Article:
|Publication number||US6001524 A|
|Application number||US 09/044,770|
|Publication date||Dec 14, 1999|
|Filing date||Mar 19, 1998|
|Priority date||Mar 19, 1998|
|Also published as||CA2264352A1, EP0945765A1|
|Publication number||044770, 09044770, US 6001524 A, US 6001524A, US-A-6001524, US6001524 A, US6001524A|
|Inventors||Hyun-Nam Yoon, Eui Won Choe, Anthony J. East, Tze-Pei Tien|
|Original Assignee||Hna Holdings, Inc.|
|Export Citation||BiBTeX, EndNote, RefMan|
|Patent Citations (23), Referenced by (33), Classifications (14), Legal Events (4)|
|External Links: USPTO, USPTO Assignment, Espacenet|
--[P1 ]a --[P2 ]b --[P3 ]c --[P4 ]d --
This invention discloses toner particles for color electrophotographic imaging applications. The particles are based on substantially amorphous polyesters which contain functionalities that are capable of being reacted with coloring reagents to form dyed polyester particles, which after further treatment are incorporated into toner compositions. The present invention is related to those disclosed in pending co-owned patent applications, Ser. No. 08/923,391, now U.S. Pat. No. 5,843,609, and 08/923,394, both filed on Sep. 3, 1997, disclosures of which are incorporated herein by reference.
The formation and development of images on the surface of photoconductive materials by electrostatic means is well known. The basic electrophotographic imaging process (U.S. Pat. No. 2,297,691) involves placing a uniform electrostatic charge on a photoconductive insulating layer known as a photoconductor or photoreceptor, exposing the photoreceptor to a light and shadow image to dissipate the charge on the areas of the photoreceptor exposed to the light, and developing the resulting electrostatic latent image by depositing on the image a finely divided electroscopic toner material. The toner will normally be attracted to those areas of the photoreceptor which retain a charge, thereby forming a toner image corresponding to the electrostatic latent image. This developed image may then be transferred to a substrate such as paper. The transferred image subsequently may be permanently affixed to the substrate by heat, pressure, a combination of heat and pressure, or other suitable fixing means such as solvent or overcoating treatment.
Also well known are techniques to develop such electrostatic images. Developer is a vehicle in which are dispersed charged colored toner particles. The photoreceptor bearing the electrostatic latent image is contacted with the developer. The contact causes the charged toner particles in the developer to migrate to the charged areas of the photoreceptor to develop the latent image. Then, the photoreceptor with the charged colored particles adhering to the latent image in image configuration. The developed image is then typically transferred to a suitable substrate, such as paper or transparency material, and optionally may be fixed to the substrate by heat, pressure or other suitable means.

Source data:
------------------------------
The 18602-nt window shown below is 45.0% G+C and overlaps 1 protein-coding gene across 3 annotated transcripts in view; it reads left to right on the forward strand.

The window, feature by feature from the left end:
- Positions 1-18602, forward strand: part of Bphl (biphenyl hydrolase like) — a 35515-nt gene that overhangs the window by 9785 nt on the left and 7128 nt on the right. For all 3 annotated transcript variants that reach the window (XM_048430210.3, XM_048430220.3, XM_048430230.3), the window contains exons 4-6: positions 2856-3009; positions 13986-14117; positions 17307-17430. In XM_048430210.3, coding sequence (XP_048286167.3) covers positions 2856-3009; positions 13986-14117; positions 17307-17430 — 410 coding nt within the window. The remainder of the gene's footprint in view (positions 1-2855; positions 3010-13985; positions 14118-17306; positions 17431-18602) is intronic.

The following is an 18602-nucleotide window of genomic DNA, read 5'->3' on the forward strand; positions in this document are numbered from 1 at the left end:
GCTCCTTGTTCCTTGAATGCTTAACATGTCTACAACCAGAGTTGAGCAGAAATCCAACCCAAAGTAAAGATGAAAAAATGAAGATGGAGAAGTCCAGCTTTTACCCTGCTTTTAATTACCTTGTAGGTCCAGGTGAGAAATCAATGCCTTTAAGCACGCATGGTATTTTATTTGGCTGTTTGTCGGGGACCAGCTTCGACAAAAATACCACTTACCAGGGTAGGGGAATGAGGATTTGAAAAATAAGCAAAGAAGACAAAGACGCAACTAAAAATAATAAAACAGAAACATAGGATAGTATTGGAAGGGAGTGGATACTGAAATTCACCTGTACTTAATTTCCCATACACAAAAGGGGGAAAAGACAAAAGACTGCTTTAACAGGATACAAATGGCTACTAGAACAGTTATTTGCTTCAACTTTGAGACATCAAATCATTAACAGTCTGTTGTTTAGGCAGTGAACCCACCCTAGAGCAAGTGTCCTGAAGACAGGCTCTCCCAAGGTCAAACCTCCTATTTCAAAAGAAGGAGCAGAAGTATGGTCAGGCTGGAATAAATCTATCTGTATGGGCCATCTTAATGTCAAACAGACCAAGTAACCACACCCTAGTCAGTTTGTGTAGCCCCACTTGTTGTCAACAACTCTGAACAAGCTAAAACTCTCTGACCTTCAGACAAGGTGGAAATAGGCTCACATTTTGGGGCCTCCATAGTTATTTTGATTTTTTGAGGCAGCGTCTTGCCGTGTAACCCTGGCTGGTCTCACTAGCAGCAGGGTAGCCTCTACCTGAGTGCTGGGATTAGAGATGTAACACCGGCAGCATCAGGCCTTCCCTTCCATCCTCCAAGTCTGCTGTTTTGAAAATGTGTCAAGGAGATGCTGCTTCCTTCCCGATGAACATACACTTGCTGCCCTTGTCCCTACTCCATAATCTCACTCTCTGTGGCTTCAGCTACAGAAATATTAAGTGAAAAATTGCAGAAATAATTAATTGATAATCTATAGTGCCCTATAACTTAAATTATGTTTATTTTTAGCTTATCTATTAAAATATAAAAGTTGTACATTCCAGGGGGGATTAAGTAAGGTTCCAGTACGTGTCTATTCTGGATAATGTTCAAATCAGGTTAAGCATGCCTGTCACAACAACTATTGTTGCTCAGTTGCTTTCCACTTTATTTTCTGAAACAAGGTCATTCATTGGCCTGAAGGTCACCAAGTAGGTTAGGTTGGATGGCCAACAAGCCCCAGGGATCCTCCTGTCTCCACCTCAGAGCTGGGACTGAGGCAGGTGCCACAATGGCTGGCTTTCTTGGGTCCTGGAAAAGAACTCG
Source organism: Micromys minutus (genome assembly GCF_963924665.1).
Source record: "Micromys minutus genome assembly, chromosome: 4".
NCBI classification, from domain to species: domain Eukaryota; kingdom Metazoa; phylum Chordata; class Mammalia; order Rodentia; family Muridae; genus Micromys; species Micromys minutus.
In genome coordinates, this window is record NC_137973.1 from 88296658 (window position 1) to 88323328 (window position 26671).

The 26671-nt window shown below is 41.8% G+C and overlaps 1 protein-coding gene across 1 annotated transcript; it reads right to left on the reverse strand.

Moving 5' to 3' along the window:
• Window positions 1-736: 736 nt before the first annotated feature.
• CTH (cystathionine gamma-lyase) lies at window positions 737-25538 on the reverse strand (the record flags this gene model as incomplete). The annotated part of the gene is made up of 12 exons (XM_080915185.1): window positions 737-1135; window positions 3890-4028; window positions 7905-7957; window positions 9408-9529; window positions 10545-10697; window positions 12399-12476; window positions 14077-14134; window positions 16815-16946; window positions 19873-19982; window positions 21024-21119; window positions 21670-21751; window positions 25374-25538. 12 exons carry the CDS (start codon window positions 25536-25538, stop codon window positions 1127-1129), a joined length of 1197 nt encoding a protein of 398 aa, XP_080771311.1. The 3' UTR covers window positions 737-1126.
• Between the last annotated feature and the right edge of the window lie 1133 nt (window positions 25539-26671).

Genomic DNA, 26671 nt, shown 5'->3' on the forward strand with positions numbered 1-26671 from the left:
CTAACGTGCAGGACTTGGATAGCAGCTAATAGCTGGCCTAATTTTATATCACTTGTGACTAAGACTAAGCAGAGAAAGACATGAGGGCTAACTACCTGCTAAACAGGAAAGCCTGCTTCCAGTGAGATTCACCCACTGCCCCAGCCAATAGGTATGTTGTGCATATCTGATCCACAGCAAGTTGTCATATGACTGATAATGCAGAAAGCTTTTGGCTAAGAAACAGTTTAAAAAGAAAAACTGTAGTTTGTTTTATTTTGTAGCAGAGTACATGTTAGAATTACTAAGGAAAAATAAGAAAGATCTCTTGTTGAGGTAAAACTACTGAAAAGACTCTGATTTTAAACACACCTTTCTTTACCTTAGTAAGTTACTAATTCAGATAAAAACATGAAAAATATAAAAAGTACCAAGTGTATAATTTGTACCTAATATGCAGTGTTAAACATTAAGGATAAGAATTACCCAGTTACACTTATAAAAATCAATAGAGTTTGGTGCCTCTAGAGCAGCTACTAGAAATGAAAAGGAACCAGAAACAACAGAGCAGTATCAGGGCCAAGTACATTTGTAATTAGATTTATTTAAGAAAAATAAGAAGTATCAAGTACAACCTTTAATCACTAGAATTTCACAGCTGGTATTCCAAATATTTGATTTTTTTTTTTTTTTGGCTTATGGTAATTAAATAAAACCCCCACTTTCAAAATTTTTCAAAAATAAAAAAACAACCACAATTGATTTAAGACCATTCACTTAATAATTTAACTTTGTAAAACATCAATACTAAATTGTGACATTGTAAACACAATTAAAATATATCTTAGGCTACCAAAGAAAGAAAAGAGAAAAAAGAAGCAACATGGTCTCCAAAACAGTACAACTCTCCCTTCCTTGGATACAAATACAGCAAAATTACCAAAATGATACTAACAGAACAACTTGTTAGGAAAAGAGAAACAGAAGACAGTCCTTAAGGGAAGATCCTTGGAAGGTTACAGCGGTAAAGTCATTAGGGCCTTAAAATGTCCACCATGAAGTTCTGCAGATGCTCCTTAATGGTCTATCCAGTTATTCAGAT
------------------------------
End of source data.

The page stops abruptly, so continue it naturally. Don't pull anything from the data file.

Toners and developer compositions including colored particles are well known. Some U.S. Pat. Nos. in this regard are 5,352,521; 4,778,742; 5,470,687; 5,500,321;,5,102,761; 4,645,727; 5,437,953; 5,296,325; and 5,200,290. The traditional compositions normally contain toner particles consisting of resin and colorants, wax or a polyolefin, charge control agents, flow agents and other additives. A typical toner formulation generally contains about 90-95 weight percent resin, about 2-10 weight percent colorant, 0-about 6 weight percent wax, 0-about 3 weight percent charge control agent, about 0.25-1 weight percent flow agent and 0-about 1 weight percent other additives. Major resins are styrene-acrylic copolymers, styrene-butadiene copolymers and polyesters. The colorants usually are selected from cyan dyes or pigments, magenta dyes or pigments, yellow dyes or pigments, black dyes or pigments, and mixtures thereof.
One of the main advantages of selecting organic dyes instead of pigments for color toner compositions resides in the provisions of increased color fidelity as the dyes can be molecularly dispersed in the toner resins. To obtain a homogeneous dispersion, it is generally necessary to build into these molecules certain substituents for enhancing their compatibility with the toner resin. Unless the dye molecules are substantially fully compatible with the toner resins, they have a tendency to aggregate with time, especially when subjected to heat, pressure and humidity thereby resulting in a loss of color fidelity. Additionally, the low molecular weight of the dye molecules causes a high lability or mobility of the dye molecules in the toner resin resulting in undesirable bleeding of the dyes.
Conventional color toners are produced by a milling process described, for example, in the afore-mentioned U.S. Pat. No. 5,102,761. In that process, a polyester resin is compounded with pigments, charge control agents ("CCA") and occasionally wax in a melt mixer. The resulting polymer mixture is mechanically crushed and then milled into small particles. The conventional toner particles typically have an irregular shape and a broad distribution in particle size. For optimum resolution of images and color, smaller particles perform better. Thus, for example, it is difficult to obtain resolutions better than about 400 dots/inch when the average particle size is more than about 7 μm. For resolutions in the order of about 1200 dots/inch, particle sizes smaller than 5 μm are typically needed. It is difficult to make particles smaller than about 7-10 μm by conventional processes because of the high energy cost of producing small particles as well as uniform narrow particle size distribution.